What is a slightly moveable joint Cartilaginous – spine
What is a freely moveable joint Synovial- shoulders, elbows, knees, ankles
Purpose of ligaments Connect bone to bone across a joint
Purpose of a tendon To connect muscle to bone
Name 6 synovial joint types Ball & socketPivotGlidingHingeSaddleEllipsoid
Movement & example hinge joint Bending flexion & extensionElbow & Knee
Movement & example pivot joint Rotation around an axis Neck – atlas c1 & c2Forearm-radius & ulna
Movement & example of saddle joint Flexion, extension, abduction, adduction, prevents rotationBottom of Thumb at wrist – carpometacarpal
Movement & example gliding joint 2 bones move across one another Mid carpal (wrist) & mid tarsal (ankle)
Movement & example ellipsoid joint Similar to ball & socket with less romMA©tacarpo-phalangeal
Where does lateral flexion occur Spine
Definition of muscle strength Force
What is pronation Turning palm down
What is supination Turning palm up
What is dorsiflexion Lift foot to shin
What is fasciculi Bundles of muscle fibres
What is epimysium Tissue enclosing muscle belly
What is perimysium Tissue enclosing fasciculi (muscle fibres)
What is endomysium Tissue around muscle fibres
What are myofibrils Proteins actin & myosin
Slow muscle fibres are Type 1, Slow to fatigue, low force generation, red in colour, aerobic, high mitochondria
Fast twitch muscle fibres are Type 2, fast to fatigue, high force generation, anaerobic, white in colour
Intermediate muscle fibres can Gain fast or slow twitch characteristics
Anterior muscles Deltoid biceps brachii pectoralis major obliques recrus abdominis hip adductors tibialis anterior serratus anterior, pectoralis minor, quadriceps
Posterior muscles Rhomboid minor & major, posterior deltoids, triceps brachii, gluteus Maximus, hip abductors (gluteals), gastrocnemius, Silenus, hamstrings, erector spinae, latissimus dorsi, trapezius
Name the core muscles Transverse abdominus, multifidius (spine), diaphragm, pelvic floor
What age range are most susceptible to growth plate fractures 14-16
Describe aerobic energy Uses inhaled oxygen, glycogen & fatProduces energy for a long timeUp to 60% intensityType 1 slow twitch fibresMarathon running, jogging
Define Lactate system AnaerobicSustains activity 1-3 mins60-95% intensityType 2 fast twitch muscle fibresFast running or cycling, circuits
CrA©atine Phosphate system (CP) 0-10 secs duration95-100% intensity Recovery 30secs- 5 minsType 2 fast twitchSprinting, jumping throwing
What is Sarcomere Working unit of muscle
What is motor unit recruitment The motor unit is a nerve & the group of muscle fibres it talks to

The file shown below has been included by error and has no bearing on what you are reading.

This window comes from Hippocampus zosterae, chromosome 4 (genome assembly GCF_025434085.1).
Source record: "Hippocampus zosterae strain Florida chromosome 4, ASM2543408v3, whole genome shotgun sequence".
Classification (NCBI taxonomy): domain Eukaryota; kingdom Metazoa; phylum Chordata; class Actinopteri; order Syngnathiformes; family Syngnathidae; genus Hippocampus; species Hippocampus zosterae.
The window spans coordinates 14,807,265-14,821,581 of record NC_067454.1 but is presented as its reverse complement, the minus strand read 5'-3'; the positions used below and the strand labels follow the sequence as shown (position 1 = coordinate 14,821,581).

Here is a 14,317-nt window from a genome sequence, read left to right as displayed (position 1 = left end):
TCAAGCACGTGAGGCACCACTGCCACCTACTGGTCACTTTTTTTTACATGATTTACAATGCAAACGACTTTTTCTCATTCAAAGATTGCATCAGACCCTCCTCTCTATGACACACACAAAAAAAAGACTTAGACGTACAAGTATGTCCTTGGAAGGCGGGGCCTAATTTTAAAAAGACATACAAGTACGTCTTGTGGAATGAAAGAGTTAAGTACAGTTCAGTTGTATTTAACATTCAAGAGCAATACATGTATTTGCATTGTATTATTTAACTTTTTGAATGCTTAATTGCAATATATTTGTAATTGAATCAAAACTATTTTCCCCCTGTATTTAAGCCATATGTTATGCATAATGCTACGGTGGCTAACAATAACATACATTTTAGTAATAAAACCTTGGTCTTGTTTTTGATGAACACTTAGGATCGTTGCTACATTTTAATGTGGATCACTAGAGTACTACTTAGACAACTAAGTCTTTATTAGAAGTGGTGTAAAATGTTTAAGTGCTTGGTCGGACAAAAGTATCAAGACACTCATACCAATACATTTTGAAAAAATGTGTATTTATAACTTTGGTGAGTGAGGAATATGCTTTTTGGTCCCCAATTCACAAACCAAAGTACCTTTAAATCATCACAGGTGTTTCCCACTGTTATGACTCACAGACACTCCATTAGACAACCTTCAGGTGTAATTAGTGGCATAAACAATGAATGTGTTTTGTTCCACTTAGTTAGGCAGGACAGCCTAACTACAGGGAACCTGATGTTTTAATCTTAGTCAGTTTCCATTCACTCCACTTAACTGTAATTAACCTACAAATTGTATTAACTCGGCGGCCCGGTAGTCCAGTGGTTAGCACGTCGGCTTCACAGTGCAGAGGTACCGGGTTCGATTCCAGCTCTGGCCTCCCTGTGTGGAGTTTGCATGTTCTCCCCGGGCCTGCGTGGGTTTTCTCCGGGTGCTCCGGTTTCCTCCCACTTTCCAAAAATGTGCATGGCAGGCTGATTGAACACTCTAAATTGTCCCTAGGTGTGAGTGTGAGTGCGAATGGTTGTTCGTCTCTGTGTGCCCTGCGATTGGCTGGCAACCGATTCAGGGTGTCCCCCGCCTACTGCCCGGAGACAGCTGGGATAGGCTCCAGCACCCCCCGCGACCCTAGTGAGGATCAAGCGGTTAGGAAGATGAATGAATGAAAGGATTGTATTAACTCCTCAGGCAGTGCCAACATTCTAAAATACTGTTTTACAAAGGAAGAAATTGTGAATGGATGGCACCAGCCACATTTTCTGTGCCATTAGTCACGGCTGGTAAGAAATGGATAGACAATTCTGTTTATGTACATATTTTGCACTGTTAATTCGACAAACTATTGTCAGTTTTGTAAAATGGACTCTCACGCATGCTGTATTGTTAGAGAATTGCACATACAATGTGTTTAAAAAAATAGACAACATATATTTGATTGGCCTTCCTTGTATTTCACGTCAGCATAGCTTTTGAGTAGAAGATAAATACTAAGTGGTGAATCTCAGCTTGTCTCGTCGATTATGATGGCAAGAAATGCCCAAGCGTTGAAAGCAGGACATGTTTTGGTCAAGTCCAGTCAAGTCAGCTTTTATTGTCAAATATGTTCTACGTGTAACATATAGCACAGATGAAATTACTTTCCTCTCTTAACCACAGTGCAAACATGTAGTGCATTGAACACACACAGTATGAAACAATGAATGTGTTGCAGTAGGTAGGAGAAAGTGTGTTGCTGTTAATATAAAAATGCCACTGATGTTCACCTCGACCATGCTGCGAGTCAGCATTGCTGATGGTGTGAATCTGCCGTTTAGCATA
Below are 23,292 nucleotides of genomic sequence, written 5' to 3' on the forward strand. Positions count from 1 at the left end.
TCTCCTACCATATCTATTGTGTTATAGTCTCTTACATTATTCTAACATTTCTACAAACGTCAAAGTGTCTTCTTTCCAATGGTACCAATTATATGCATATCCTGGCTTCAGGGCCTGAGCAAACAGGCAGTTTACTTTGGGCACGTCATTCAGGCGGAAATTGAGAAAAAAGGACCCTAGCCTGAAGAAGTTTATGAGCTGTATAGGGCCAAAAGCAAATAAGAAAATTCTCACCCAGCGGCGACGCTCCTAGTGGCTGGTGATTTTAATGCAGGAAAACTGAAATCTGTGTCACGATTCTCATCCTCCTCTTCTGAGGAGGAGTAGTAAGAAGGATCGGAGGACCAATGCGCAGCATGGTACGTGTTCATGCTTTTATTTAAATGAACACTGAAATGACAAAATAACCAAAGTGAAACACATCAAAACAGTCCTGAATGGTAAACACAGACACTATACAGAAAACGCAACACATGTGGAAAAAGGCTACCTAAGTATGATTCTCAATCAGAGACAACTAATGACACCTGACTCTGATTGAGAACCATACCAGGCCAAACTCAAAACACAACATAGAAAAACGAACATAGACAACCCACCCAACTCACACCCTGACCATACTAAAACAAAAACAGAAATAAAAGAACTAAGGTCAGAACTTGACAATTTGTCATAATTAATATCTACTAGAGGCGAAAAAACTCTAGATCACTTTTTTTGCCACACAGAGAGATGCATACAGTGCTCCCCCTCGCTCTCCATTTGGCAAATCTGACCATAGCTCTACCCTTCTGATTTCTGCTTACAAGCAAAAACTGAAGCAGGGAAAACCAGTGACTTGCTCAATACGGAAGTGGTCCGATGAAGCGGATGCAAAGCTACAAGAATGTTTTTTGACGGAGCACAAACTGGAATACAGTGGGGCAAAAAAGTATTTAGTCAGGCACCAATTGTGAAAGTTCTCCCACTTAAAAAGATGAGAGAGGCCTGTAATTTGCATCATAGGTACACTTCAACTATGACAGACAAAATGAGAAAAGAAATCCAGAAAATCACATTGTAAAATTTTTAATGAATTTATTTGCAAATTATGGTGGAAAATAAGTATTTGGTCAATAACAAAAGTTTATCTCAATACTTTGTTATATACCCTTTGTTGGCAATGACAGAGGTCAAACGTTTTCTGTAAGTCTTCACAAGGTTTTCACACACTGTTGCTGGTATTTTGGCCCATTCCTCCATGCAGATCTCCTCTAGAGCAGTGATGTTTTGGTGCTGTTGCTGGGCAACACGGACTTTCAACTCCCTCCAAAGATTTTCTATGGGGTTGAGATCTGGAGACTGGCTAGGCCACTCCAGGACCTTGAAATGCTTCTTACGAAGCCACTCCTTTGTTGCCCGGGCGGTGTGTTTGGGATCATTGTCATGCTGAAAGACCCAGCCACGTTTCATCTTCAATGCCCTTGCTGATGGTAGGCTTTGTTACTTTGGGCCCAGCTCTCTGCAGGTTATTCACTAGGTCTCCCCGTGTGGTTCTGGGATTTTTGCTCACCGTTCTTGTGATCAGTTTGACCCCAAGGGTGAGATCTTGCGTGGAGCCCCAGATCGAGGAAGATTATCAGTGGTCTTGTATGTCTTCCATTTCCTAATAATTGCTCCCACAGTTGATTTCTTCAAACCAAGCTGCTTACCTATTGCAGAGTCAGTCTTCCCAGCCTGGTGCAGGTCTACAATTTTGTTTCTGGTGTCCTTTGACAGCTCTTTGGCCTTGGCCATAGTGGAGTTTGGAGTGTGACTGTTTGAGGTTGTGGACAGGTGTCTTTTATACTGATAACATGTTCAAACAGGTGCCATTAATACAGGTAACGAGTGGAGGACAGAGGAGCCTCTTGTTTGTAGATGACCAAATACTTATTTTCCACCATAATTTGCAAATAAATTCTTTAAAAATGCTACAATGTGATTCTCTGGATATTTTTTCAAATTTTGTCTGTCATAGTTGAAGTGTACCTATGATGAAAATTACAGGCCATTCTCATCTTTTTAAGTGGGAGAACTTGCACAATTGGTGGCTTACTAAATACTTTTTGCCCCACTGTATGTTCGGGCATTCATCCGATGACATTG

Which motor units do cv training benefit Type 1 motor units
What is high blood pressure called Hypertension
What is the age range bones are fully formed 25-30
Why do we have curves in the spine To reduce impact stress
Under what control are skeletal muscles Voluntary (somatic) control
What are the components of motor fitness Coordination, agility, balance, power, reaction time, speed
What is the role of the transverse abdominals To compress & support the abdominal area
What could cause hyper scoliosis Always carrying on one side
Describe blood flow through the right side of circulatory system Vena cava-R atrium-R ventricle-Pulmonary artery-lungs
Describe blood flow through the left side of circulatory system Pulmonary vein – L atrium – L ventricle- aorta
Which hormone softens ligaments during pregnancy Relaxin
What is age related muscle loss Sarcopenia
What is the prime hip extensor Gluteus Maximus
Which joint can elevate Scapula
Define ectomorph Naturally thinLittle body fat/muscle massBest for weight bearing aerobic activities
Define mesomorph Naturally lean, broad shoulders Good power to weight ratio activities
What is endomorph PrA©disposA©s to fat storageReasonable degree of muscle mass
What type of exercise is essential to reduce risk of osteoporosis Weight bearing
What activity reduces the risk of atherosclerosis Regular
What are hypo kinetic diseases related to Inactivity
What is RPE a measure of Intensity
Define the role of protein Building blocks for growth
Define purpose of carbohydrates Provide energy stored as glycogen
Recommended weekly fish intake 2 ,1 oily
What is the 1 rep max % for muscular endurance <67%
What is periosteum Skin around the ends of the bones
What type of bone is epiphysis Cancellous
Name the central cavity of the bone Medullary cavity (yellow marrow)
Where in the bone do you find red marrow In the epiphysis
Name the valve separating the atrium & ventricle Atrioventricular separates the atria & ventricles prevents back flow into atria
Name the valve separating the right & left ventricles Semilunar